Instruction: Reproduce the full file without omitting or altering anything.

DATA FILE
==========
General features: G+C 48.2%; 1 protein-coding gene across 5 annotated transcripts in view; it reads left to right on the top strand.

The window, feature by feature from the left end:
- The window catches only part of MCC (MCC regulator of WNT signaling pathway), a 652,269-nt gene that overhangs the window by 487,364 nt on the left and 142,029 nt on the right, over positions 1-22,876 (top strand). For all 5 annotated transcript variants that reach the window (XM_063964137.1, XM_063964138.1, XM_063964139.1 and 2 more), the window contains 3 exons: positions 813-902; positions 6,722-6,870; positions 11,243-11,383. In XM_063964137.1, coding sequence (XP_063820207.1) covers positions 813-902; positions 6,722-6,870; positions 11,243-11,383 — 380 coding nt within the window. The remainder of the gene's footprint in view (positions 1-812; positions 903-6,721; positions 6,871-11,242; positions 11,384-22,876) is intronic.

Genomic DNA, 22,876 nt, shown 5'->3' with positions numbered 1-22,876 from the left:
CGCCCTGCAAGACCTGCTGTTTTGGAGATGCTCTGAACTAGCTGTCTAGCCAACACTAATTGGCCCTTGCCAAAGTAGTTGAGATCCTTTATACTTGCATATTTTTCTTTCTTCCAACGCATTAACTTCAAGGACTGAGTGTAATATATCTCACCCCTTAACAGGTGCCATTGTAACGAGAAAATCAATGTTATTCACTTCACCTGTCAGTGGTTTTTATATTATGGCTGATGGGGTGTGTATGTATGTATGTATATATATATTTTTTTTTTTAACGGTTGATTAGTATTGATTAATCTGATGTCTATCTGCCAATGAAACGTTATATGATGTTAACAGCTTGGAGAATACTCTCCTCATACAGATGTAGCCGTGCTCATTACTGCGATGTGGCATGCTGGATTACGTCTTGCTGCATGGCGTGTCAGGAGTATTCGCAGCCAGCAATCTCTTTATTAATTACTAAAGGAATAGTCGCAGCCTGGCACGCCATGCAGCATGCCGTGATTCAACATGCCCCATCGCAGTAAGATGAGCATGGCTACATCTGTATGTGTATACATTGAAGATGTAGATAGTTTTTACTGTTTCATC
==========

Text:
General features: G+C 48.2%; 1 protein-coding gene across 5 annotated transcripts in view; it reads left to right on the top strand.

The window, feature by feature from the left end:
- The window catches only part of MCC (MCC regulator of WNT signaling pathway), a 652,269-nt gene that overhangs the window by 487,364 nt on the left and 142,029 nt on the right, over positions 1-22,876 (top strand). For all 5 annotated transcript variants that reach the window (XM_063964137.1, XM_063964138.1, XM_063964139.1 and 2 more), the window contains 3 exons: positions 813-902; positions 6,722-6,870; positions 11,243-11,383. In XM_063964137.1, coding sequence (XP_063820207.1) covers positions 813-902; positions 6,722-6,870; positions 11,243-11,383 — 380 coding nt within the window. The remainder of the gene's footprint in view (positions 1-812; positions 903-6,721; positions 6,871-11,242; positions 11,384-22,876) is intronic.

Genomic DNA, 22,876 nt, shown 5'->3' with positions numbered 1-22,876 from the left:
CGCCCTGCAAGACCTGCTGTTTTGGAGATGCTCTGAACTAGCTGTCTAGCCAACACTAATTGGCCCTTGCCAAAGTAGTTGAGATCCTTTATACTTGCATATTTTTCTTTCTTCCAACGCATTAACTTCAAGGACTGAGTGTAATATATCTCACCCCTTAACAGGTGCCATTGTAACGAGAAAATCAATGTTATTCACTTCACCTGTCAGTGGTTTTTATATTATGGCTGATGGGGTGTGTATGTATGTATGTATATATATATTTTTTTTTTTAACGGTTGATTAGTATTGATTAATCTGATGTCTATCTGCCAATGAAACGTTATATGATGTTAACAGCTTGGAGAATACTCTCCTCATACAGATGTAGCCGTGCTCATTACTGCGATGTGGCATGCTGGATTACGTCTTGCTGCATGGCGTGTCAGGAGTATTCGCAGCCAGCAATCTCTTTATTAATTACTAAAGGAATAGTCGCAGCCTGGCACGCCATGCAGCATGCCGTGATTCAACATGCCCCATCGCAGTAAGATGAGCATGGCTACATCTGTATGTGTATACATTGAAGATGTAGATAGTTTTTACTGTTTCATC